I was having a concise but important chat with someone yesterday, and we stumbled across some of the big issues; the roles of the state, the dangers inherent in nationalism, the issues of meaning and creation. I was reminded of similar chats I'd had with my father, and ones that he'd told me about that he had with my grandfather. I expressed the view that exploring things - doing battle with them even- is more important than the feeling of having found definitive answers.
This is a photo of my father's father about one hundred years ago in Canada. He travelled there and in the USA with his wife, retracing the places that meant a lot to his parents and her parents, but more than that, they were lifting their eyes above their normal horizon. They felt part of an international energy that sprang in various forms, with particular optimism in the 'New World' on both sides of the Pacific at the beginnings of a new century.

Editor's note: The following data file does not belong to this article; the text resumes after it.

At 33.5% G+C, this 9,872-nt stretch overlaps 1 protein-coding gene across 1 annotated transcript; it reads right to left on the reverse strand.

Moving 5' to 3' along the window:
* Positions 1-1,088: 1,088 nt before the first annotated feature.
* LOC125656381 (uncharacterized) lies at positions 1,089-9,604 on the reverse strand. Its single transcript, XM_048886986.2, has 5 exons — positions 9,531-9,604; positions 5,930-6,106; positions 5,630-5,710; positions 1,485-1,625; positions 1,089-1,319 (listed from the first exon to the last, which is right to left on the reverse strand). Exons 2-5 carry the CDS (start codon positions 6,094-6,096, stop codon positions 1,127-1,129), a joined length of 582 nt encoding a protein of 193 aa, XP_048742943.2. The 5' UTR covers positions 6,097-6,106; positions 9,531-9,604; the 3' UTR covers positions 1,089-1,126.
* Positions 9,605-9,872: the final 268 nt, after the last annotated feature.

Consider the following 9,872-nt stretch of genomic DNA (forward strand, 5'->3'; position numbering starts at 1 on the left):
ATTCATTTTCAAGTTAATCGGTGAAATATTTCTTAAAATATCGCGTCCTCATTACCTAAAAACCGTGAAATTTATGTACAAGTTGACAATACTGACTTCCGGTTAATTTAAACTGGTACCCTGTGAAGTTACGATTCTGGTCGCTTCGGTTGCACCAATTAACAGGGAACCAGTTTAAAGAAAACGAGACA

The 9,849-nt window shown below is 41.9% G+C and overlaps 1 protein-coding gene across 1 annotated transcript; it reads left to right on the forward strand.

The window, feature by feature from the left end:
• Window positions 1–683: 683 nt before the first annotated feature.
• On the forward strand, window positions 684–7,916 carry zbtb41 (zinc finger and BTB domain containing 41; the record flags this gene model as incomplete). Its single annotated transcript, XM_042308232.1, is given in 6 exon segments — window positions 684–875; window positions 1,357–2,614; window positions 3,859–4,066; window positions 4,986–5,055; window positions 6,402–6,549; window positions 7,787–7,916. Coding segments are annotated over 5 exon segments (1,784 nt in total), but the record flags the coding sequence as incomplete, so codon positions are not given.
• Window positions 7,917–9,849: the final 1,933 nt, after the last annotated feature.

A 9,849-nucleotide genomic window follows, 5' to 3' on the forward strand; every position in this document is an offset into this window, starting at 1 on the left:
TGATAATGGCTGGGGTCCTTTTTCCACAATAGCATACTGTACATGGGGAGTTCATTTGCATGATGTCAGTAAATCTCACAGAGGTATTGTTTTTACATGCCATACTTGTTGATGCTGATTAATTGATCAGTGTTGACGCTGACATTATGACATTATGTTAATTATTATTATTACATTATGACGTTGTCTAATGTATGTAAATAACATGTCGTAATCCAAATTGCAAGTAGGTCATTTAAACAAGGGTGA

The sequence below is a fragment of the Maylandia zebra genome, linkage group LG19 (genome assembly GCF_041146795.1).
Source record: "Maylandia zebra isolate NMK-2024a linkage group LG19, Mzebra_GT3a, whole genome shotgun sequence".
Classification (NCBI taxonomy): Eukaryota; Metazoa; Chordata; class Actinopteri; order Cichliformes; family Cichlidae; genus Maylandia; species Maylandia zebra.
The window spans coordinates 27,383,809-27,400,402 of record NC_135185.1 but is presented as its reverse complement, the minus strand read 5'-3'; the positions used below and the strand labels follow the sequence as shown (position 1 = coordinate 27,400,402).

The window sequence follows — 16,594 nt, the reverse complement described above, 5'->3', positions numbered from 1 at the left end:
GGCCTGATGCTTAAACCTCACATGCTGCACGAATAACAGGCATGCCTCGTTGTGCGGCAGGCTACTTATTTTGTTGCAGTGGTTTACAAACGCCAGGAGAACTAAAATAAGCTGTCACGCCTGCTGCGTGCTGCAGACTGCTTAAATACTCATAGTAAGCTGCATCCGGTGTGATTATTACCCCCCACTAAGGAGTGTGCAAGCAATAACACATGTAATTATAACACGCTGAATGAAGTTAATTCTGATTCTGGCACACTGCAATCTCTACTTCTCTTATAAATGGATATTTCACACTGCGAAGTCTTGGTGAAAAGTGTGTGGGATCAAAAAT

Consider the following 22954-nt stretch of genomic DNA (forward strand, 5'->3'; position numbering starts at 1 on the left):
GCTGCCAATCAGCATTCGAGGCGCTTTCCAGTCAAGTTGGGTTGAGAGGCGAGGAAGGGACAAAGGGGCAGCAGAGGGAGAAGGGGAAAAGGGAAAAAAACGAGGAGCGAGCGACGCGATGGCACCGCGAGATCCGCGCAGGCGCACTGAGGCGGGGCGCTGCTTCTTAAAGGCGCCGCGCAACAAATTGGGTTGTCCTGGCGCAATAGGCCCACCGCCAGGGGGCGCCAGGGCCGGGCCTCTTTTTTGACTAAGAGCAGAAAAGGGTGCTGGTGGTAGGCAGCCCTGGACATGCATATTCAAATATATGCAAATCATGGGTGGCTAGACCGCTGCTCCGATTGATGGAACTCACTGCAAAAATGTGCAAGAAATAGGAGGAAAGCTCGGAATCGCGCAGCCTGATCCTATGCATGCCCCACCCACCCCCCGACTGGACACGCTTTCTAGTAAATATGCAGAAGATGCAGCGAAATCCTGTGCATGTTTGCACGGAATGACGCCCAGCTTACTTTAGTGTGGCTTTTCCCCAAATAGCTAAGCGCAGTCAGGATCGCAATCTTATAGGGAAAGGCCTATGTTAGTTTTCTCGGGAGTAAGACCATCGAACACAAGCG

In the photo he is watering the horses in front of a huge bank of snow, or possibly a glacier, I don't know. I can see from his attitude (but mainly also what I know of him) that he is looking for the same stuff that many of us are looking for still. And that is why yesterday's conversation made me seek out this picture.
I wonder what he would make of this modern world, and I wonder if all our modern changes have altered in any substantive way the fact that engaging with unanswerable questions is the inescapable lot for curious people. And after a lifetime of looking and thinking, we may end up not really knowing any more than our grandparents did.
But I'd rather accept that than the artificial smugness and real dangers that come with the illusion of certainty.